Thursday, February 03, 2005

Grounding the Enterprise: I get frustrated when I hear people say things like, "The franchise has run out of steam."

It's simply not true. The fact that American soap operas can go on for month after month, year after year, decade after decade, with plots they've largely recycled from themselves shows that even the most banal, repetitive stuff can have staying power.

People should just face up to the truth. If a series is getting low ratings, somebody didn't do their job. It may have been the advertising department. It may have been the writers. It may have been the directors. It may have been the actors. But somehow, they weren't effectively producing mass media.

Notice I didn't say they weren't producing quality media. I recognize that good shows get canceled all the time. But either somebody wasn't making TV for the masses, or somebody wasn't hyping it right.

Which was Enterprise? Beats me. I never watched the show, except for the first two episodes and Spiner's guest shot. So it could be the show itself didn't draw me in, or the commercials didn't draw me back.

I will say, though, from the commercials, that it looked like they were pulling a lot of "stunts" that only Trekkies would understand ("Tonight, on Enterprise, we're going to feature a race of aliens that is often joked about in Trek clubs, but which will just look odd to regular viewers"). That's part of what's hurting comic books, too.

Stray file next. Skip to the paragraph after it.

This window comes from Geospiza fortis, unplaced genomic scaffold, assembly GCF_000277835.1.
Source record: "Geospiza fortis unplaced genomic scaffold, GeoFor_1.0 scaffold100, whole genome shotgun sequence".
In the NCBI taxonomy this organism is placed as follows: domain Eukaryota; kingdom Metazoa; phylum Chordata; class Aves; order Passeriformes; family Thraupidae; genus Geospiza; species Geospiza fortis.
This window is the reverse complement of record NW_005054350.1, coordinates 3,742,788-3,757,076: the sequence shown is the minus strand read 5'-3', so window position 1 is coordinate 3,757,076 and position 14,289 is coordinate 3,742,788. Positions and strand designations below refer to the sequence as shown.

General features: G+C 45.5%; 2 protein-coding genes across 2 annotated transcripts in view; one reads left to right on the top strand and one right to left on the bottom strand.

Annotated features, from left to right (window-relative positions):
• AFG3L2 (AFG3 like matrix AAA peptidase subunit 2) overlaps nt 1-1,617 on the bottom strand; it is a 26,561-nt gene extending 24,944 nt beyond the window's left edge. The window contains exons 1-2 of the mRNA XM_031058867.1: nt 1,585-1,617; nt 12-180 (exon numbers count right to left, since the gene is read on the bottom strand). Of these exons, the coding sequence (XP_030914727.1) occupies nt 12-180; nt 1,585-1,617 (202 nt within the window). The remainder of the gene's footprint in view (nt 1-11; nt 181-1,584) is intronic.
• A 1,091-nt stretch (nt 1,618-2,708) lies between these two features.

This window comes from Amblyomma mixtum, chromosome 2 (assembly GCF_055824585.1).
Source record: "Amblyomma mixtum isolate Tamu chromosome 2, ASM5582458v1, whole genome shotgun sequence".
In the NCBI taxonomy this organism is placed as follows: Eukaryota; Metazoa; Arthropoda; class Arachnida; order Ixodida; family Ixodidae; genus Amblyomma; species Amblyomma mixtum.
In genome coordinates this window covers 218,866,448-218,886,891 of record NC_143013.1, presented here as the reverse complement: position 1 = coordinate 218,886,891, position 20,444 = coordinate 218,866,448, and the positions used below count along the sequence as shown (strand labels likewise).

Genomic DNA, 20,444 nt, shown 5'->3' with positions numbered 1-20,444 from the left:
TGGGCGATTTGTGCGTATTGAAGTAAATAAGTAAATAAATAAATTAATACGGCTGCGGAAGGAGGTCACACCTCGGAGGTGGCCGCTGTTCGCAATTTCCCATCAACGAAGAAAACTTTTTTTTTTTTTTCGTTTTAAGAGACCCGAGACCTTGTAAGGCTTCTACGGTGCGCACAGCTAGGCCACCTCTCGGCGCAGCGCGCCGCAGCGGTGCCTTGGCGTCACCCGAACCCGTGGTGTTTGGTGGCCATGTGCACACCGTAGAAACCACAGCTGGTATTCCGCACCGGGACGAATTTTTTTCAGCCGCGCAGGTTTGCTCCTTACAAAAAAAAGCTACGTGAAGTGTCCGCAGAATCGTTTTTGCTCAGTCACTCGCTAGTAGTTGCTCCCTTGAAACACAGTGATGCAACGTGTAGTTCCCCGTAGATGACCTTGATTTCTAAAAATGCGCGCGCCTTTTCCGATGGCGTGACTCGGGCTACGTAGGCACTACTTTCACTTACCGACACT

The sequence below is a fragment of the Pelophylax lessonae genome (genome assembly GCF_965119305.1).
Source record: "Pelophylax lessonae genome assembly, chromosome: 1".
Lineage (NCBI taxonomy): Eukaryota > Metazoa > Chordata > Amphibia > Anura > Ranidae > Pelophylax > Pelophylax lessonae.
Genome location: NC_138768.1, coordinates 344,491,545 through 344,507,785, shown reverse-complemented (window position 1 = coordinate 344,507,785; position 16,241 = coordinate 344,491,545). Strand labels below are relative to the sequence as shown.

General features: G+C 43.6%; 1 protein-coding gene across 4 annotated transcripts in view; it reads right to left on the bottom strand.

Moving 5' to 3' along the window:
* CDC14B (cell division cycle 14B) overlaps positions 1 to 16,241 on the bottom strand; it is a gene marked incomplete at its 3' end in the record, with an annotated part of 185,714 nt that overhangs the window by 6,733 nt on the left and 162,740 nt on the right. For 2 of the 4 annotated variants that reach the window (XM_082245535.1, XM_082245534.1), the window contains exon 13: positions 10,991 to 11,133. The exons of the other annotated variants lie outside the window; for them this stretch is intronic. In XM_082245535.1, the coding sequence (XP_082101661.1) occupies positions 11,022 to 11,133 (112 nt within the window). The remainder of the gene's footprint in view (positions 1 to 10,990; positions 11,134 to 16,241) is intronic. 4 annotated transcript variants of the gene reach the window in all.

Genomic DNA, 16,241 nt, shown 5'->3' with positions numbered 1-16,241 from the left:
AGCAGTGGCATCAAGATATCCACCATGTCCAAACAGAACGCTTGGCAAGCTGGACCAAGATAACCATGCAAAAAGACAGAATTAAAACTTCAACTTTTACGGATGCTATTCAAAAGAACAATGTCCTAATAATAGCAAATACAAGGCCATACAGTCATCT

You don't build viewership or readership by focusing more and more laser-tight on a smaller and smaller group of people. You figure out what larger group you're reaching for, and find a way to bring them all in.

But you don't go too large.

Sherwood Schwartz was right when he said the guy he named the USS Minnow after ruined television. Before, the advertiser would pick programs it thought were quality and would reach solely it's intended audience. Then it would pay the station for its time. Minnow changed it so that the network decided the programming, and the ultimate goal was to get everybody, from every demographic, to tune in to every program.

But not to worry! We'll be back to the old way soon. With the rise of the internet and super-fast connections, I think we're going to see the end of traditional TV. Instead of waiting for Sunday night to watch the Simpsons, you'll just go to the Simpsons website, and it will be Butterfinger Presents The Simpsons. You'll be able to watch any episode you want, whenever you want.

And instead of the networks, power will shift to the web portals, like Yahoo!, AOL, and Google who will have the review columns and web guides that point to the quality shows and content.

And I think, in that scenario, the content will just get better and better.

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